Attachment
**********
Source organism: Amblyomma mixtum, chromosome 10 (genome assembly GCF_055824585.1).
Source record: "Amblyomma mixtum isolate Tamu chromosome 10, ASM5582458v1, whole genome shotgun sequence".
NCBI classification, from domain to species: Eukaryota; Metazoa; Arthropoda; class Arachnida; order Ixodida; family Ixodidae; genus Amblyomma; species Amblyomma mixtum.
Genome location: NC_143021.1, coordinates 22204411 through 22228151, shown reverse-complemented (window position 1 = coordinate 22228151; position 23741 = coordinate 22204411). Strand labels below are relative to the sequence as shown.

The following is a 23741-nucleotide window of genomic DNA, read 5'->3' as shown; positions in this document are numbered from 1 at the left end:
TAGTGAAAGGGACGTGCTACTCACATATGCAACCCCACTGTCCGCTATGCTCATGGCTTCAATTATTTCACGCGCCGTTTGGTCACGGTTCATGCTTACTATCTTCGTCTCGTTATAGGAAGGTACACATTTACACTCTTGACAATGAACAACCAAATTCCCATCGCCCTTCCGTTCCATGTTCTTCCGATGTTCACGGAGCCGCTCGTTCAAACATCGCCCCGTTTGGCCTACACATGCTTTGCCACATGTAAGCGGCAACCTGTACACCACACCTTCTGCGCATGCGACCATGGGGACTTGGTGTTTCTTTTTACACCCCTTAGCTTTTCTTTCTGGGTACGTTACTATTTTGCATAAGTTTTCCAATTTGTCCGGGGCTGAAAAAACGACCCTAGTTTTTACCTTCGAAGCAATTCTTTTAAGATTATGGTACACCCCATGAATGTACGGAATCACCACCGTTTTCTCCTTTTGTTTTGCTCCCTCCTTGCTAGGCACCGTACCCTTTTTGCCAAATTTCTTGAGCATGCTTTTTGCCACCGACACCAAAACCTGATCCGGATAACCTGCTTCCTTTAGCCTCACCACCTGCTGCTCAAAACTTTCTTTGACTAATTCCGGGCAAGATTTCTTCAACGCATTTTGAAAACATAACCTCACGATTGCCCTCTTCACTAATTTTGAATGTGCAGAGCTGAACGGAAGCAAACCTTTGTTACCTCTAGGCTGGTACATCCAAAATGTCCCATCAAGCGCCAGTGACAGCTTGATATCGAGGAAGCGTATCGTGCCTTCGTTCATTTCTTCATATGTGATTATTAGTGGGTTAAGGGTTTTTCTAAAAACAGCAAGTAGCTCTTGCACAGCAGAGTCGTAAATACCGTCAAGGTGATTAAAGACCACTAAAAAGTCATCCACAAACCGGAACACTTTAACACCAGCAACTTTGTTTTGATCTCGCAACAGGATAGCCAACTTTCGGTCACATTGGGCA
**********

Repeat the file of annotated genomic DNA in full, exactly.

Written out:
Source organism: Amblyomma mixtum, chromosome 10 (genome assembly GCF_055824585.1).
Source record: "Amblyomma mixtum isolate Tamu chromosome 10, ASM5582458v1, whole genome shotgun sequence".
NCBI classification, from domain to species: Eukaryota; Metazoa; Arthropoda; class Arachnida; order Ixodida; family Ixodidae; genus Amblyomma; species Amblyomma mixtum.
Genome location: NC_143021.1, coordinates 22204411 through 22228151, shown reverse-complemented (window position 1 = coordinate 22228151; position 23741 = coordinate 22204411). Strand labels below are relative to the sequence as shown.

The following is a 23741-nucleotide window of genomic DNA, read 5'->3' as shown; positions in this document are numbered from 1 at the left end:
TAGTGAAAGGGACGTGCTACTCACATATGCAACCCCACTGTCCGCTATGCTCATGGCTTCAATTATTTCACGCGCCGTTTGGTCACGGTTCATGCTTACTATCTTCGTCTCGTTATAGGAAGGTACACATTTACACTCTTGACAATGAACAACCAAATTCCCATCGCCCTTCCGTTCCATGTTCTTCCGATGTTCACGGAGCCGCTCGTTCAAACATCGCCCCGTTTGGCCTACACATGCTTTGCCACATGTAAGCGGCAACCTGTACACCACACCTTCTGCGCATGCGACCATGGGGACTTGGTGTTTCTTTTTACACCCCTTAGCTTTTCTTTCTGGGTACGTTACTATTTTGCATAAGTTTTCCAATTTGTCCGGGGCTGAAAAAACGACCCTAGTTTTTACCTTCGAAGCAATTCTTTTAAGATTATGGTACACCCCATGAATGTACGGAATCACCACCGTTTTCTCCTTTTGTTTTGCTCCCTCCTTGCTAGGCACCGTACCCTTTTTGCCAAATTTCTTGAGCATGCTTTTTGCCACCGACACCAAAACCTGATCCGGATAACCTGCTTCCTTTAGCCTCACCACCTGCTGCTCAAAACTTTCTTTGACTAATTCCGGGCAAGATTTCTTCAACGCATTTTGAAAACATAACCTCACGATTGCCCTCTTCACTAATTTTGAATGTGCAGAGCTGAACGGAAGCAAACCTTTGTTACCTCTAGGCTGGTACATCCAAAATGTCCCATCAAGCGCCAGTGACAGCTTGATATCGAGGAAGCGTATCGTGCCTTCGTTCATTTCTTCATATGTGATTATTAGTGGGTTAAGGGTTTTTCTAAAAACAGCAAGTAGCTCTTGCACAGCAGAGTCGTAAATACCGTCAAGGTGATTAAAGACCACTAAAAAGTCATCCACAAACCGGAACACTTTAACACCAGCAACTTTGTTTTGATCTCGCAACAGGATAGCCAACTTTCGGTCACATTGGGCA